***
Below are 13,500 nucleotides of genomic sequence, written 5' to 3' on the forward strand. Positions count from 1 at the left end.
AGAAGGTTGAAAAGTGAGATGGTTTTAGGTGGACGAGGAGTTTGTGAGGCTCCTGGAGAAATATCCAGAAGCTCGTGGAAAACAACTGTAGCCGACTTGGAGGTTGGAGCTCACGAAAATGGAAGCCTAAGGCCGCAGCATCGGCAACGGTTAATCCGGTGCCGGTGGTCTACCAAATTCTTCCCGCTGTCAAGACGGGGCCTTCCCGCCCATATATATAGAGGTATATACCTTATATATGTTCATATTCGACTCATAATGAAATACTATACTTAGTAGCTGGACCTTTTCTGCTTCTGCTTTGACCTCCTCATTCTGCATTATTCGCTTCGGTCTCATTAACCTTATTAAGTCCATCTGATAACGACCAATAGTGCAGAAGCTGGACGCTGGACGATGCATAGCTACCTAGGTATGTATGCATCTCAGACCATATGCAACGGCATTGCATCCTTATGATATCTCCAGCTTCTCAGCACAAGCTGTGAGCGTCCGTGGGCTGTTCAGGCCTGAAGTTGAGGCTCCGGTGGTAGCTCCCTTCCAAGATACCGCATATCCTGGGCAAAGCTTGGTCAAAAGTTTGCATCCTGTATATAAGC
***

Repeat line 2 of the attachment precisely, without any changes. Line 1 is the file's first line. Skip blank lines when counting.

AGAAGGTTGAAAAGTGAGATGGTTTTAGGTGGACGAGGAGTTTGTGAGGCTCCTGGAGAAATATCCAGAAGCTCGTGGAAAACAACTGTAGCCGACTTGGAGGTTGGAGCTCACGAAAATGGAAGCCTAAGGCCGCAGCATCGGCAACGGTTAATCCGGTGCCGGTGGTCTACCAAATTCTTCCCGCTGTCAAGACGGGGCCTTCCCGCCCATATATATAGAGGTATATACCTTATATATGTTCATATTCGACTCATAATGAAATACTATACTTAGTAGCTGGACCTTTTCTGCTTCTGCTTTGACCTCCTCATTCTGCATTATTCGCTTCGGTCTCATTAACCTTATTAAGTCCATCTGATAACGACCAATAGTGCAGAAGCTGGACGCTGGACGATGCATAGCTACCTAGGTATGTATGCATCTCAGACCATATGCAACGGCATTGCATCCTTATGATATCTCCAGCTTCTCAGCACAAGCTGTGAGCGTCCGTGGGCTGTTCAGGCCTGAAGTTGAGGCTCCGGTGGTAGCTCCCTTCCAAGATACCGCATATCCTGGGCAAAGCTTGGTCAAAAGTTTGCATCCTGTATATAAGC